Over the past few months, there’s been a lot of buzz about Facebook and the amount of privacy they’re giving us and our profiles. How much of our data do 3rd party developers have access to? What can our friends share about us without us knowing? What information is going to other websites? I’ll answer those questions and tell you how to protect your information the best you can while using Facebook.
I plan to answer two main questions throughout this article:
- Who has access to my data?
- How can I control who has access to my data?
I’m going to do this with the major features of Facebook- none of which are more important than the profile itself.
It would be too much to say that when you sign up for Facebook, your profile is completely open to the public. It’s not. However, it’s probably more public that you’d like it to be. Below is a screenshot of the initial (or “Recommended”) profile privacy settings.
This might seem harmless without any information to protect against, but think about a few days, weeks, or months down the road; do you really want anyone on the Internet reading that status about how you hate your boss, or viewing that photo from your friend’s 21st birthday party? And when they say everyone, they mean everyone- someone who searches your name could be pointed to your Facebook profile, where he’ll read what you really think of your neighbor’s dog. But it’s not just limited to Facebook.
Because of Facebook’s API, application developers can pull any information from your profile that’s open to everyone and display it on their site or app. To see an example of this, head over to youropenbook.org and search for a word or phrase. I think you’ll be surprised at what comes up from people who either don’t know or don’t care that their information is accessible to everyone. Luckily, Facebook makes it very easy to make your profile private.
Privatize Your Profile
To view all of your privacy settings, go to Account->Privacy Settings. Here you’ll see a table with four options: Everyone, Friends of Friends, Friends Only, and Recommended. Recommended is the default settings, and they are as listed above. Everyone and Friends Only will place every option listed in their respective settings (all ‘Everyone’ or all ‘Friends Only’). If you choose Friends of Friends, the first four options will be set to ‘Friends of Friends’ and the final five options will be set to ‘Friends Only’. But that’s not all; towards the bottom of this box is the link, “Customize settings.” This give you fine grain control over who sees what on your profile.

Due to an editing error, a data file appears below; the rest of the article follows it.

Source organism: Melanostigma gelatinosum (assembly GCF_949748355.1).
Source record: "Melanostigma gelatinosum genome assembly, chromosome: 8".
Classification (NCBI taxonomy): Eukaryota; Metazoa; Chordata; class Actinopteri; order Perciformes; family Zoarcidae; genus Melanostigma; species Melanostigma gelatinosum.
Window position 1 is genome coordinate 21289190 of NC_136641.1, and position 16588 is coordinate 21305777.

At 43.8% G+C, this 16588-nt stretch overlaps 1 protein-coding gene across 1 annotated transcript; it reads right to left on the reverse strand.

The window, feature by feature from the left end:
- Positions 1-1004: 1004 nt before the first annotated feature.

These options allow you to make up your own settings for each item listed here, and expands the list of people who can see each item. Here’s the breakdown:
- Everyone: Anyone on the Internet will be able to see this information.
- Friends and Networks: People you’re friends with, as well as networks you’re a part of. A network is usually a school, workplace, or geographic location.
- Friends of Friends: People you’re friends with, and their friends. These are people with 2 degrees of separation from you.
- Friends Only: Only people you’re friends with.
On top of these, there is a customization option where you can choose any of the above, as well as select specific networks, people, or lists to exclude. If you want your school friends to see something, but not your work friends, you can set that here.
A list allows you to group friends together, making them easier to manage (with privacy, your newsfeed, etc). For example, if any of my students friend me, I add them to a list with stricter privacy settings than my friends. To create a list, go to Account->Edit Friends->Create a List.
You should take a good look at each of the privacy settings here before we move on. Most of it is stuff you’re probably aware of, but things like check ins (for Facebook Places) may take you by surprise. You can also control (to an extent) how your friends interact with your profile and who can see those interactions. This can save you a lot of trouble if a friend absentmindedly posts something that can hurt your reputation.